Unfortunately, I still believe that far too many Installers sacrifice a Complete Job, for a Quick Job. Therefore, my answer is that today, that are still far too many unsafe installations being done.
On the bright side, those Shops and Installers that are doing a Complete Job, have vastly improved since 1997. There is more adequate training available today, and for quality installers, who have kept up with training, and who are using the latest technologies of Urethane and Installation Equipment that better equip the Technician for making a Safer Installation, they are light years ahead of the best installs of 1997.
Do you think more needs to be done to ensure that replacements are being done correctly and are there any further steps you feel should be taken to ensure that auto glass is installed safely?
John King: No one likes or wants Government Intervention. However, unless the Industry takes it upon themselves to collectively raise the “bar of performance” when it comes to proper installations, it will only take a high profile auto glass installation related death, to raise the awareness of the Public and those that Govern to actively do something about it.. The Television Program 20-20, that aired 12 years or so ago, raised awareness for a period of time, but unfortunately, that awareness petered out and the public is still at risk. Quality Glass Shops who can “prove” to the Insurance Industry that they do perform Safe Installations, will be rewarded with business in that segment of the market. Glass Shops who implement and use “Net Promoter Scores” and track their Customers’ Satisfaction and Continue to Train their Technicians will be doing what the Consumers need them to be doing.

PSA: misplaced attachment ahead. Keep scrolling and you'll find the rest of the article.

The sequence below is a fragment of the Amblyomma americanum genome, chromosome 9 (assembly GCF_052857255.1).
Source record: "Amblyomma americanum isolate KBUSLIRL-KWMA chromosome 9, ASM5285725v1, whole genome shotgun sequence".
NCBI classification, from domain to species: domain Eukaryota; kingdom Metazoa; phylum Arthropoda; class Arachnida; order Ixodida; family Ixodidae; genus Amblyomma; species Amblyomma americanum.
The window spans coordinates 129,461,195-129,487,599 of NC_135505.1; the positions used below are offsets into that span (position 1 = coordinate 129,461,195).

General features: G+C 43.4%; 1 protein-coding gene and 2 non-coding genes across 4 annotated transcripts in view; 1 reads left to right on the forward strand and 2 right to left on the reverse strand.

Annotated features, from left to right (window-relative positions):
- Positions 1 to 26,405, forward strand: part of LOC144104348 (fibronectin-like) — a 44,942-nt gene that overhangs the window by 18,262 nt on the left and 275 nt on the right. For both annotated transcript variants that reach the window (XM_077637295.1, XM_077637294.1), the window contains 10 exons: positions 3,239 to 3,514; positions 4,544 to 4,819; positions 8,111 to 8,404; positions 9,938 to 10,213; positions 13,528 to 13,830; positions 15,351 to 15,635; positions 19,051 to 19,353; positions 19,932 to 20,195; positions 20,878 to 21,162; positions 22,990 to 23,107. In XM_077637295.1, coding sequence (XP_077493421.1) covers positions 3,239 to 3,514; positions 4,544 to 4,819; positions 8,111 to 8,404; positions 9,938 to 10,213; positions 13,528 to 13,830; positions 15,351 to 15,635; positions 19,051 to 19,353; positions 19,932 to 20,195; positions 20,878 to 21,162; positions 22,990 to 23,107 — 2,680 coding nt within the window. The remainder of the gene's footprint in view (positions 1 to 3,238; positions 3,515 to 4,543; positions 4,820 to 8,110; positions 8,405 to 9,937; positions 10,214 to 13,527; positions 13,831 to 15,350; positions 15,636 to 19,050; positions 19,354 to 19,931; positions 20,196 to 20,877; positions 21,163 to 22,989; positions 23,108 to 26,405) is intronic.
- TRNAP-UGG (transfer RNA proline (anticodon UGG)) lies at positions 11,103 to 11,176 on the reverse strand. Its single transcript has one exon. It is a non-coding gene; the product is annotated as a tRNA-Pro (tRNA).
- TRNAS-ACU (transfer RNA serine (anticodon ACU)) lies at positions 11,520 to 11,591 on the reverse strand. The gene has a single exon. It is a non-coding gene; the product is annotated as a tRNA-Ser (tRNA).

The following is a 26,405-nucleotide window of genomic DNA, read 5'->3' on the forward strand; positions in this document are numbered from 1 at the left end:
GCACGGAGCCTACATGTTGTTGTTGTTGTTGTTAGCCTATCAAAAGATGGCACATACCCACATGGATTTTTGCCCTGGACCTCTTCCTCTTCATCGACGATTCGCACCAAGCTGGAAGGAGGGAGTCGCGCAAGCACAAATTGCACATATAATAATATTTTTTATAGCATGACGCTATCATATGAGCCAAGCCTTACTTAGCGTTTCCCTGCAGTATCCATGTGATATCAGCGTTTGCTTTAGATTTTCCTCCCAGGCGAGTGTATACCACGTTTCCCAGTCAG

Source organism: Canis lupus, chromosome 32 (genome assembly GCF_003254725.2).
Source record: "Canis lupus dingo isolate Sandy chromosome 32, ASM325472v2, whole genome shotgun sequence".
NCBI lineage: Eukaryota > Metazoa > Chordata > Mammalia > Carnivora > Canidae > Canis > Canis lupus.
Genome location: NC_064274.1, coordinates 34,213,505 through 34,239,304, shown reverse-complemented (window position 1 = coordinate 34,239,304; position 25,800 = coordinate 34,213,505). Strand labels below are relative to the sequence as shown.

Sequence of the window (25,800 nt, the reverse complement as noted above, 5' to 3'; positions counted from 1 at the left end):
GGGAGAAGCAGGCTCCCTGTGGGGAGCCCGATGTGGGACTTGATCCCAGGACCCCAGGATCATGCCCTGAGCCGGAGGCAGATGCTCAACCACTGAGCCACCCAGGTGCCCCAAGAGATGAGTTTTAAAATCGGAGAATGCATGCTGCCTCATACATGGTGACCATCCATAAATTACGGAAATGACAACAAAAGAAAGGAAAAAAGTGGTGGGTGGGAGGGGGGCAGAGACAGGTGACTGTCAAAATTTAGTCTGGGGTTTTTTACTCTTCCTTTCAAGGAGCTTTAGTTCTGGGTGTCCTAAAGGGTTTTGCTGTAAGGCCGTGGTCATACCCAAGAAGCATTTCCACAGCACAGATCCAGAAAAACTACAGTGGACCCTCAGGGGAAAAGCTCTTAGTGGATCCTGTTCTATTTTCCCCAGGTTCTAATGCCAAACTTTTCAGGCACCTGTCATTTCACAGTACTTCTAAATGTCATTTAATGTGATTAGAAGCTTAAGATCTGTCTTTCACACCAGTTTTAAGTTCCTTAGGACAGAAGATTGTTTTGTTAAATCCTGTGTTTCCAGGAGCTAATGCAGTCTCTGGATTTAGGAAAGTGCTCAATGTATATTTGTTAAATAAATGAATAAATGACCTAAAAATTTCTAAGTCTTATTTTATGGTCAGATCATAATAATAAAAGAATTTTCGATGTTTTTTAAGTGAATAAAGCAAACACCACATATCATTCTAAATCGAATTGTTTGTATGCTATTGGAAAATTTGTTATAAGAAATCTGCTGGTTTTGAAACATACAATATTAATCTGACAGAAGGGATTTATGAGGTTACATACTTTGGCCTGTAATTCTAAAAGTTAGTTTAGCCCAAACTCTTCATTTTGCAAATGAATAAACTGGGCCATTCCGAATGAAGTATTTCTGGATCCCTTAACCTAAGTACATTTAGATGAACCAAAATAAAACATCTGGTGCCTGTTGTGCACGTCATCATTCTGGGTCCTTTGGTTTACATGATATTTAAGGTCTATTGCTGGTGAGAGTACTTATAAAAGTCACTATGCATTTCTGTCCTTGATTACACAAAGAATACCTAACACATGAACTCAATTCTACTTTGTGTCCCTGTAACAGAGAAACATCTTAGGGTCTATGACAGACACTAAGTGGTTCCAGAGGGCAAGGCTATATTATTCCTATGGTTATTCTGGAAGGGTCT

The Cash Market is another issue, and because it is structured differently and because there is “little to no quality barriers” for someone to enter the Auto Glass Industry, Consumers that utilize the Cash Market vs. the Insurance Market are subject to the unknown.